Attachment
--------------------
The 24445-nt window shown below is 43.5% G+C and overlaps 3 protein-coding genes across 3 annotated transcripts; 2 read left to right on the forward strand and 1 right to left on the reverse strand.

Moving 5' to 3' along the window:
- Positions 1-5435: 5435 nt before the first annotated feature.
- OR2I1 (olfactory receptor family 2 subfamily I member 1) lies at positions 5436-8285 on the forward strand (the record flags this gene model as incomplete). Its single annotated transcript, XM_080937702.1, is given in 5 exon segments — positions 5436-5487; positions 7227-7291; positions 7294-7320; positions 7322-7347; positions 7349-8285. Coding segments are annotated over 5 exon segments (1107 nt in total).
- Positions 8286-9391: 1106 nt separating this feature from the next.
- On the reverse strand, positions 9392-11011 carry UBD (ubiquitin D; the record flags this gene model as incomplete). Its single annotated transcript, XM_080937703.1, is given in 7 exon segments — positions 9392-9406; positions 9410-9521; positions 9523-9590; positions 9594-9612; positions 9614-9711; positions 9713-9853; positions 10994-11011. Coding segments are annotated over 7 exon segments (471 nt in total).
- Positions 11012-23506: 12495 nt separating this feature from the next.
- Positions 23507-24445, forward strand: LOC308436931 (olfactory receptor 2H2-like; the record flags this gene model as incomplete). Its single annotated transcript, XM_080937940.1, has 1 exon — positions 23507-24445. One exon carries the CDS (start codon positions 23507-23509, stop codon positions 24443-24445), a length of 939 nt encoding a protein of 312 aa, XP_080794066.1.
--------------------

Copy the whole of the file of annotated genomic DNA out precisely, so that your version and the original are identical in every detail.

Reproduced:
The 24445-nt window shown below is 43.5% G+C and overlaps 3 protein-coding genes across 3 annotated transcripts; 2 read left to right on the forward strand and 1 right to left on the reverse strand.

Moving 5' to 3' along the window:
- Positions 1-5435: 5435 nt before the first annotated feature.
- OR2I1 (olfactory receptor family 2 subfamily I member 1) lies at positions 5436-8285 on the forward strand (the record flags this gene model as incomplete). Its single annotated transcript, XM_080937702.1, is given in 5 exon segments — positions 5436-5487; positions 7227-7291; positions 7294-7320; positions 7322-7347; positions 7349-8285. Coding segments are annotated over 5 exon segments (1107 nt in total).
- Positions 8286-9391: 1106 nt separating this feature from the next.
- On the reverse strand, positions 9392-11011 carry UBD (ubiquitin D; the record flags this gene model as incomplete). Its single annotated transcript, XM_080937703.1, is given in 7 exon segments — positions 9392-9406; positions 9410-9521; positions 9523-9590; positions 9594-9612; positions 9614-9711; positions 9713-9853; positions 10994-11011. Coding segments are annotated over 7 exon segments (471 nt in total).
- Positions 11012-23506: 12495 nt separating this feature from the next.
- Positions 23507-24445, forward strand: LOC308436931 (olfactory receptor 2H2-like; the record flags this gene model as incomplete). Its single annotated transcript, XM_080937940.1, has 1 exon — positions 23507-24445. One exon carries the CDS (start codon positions 23507-23509, stop codon positions 24443-24445), a length of 939 nt encoding a protein of 312 aa, XP_080794066.1.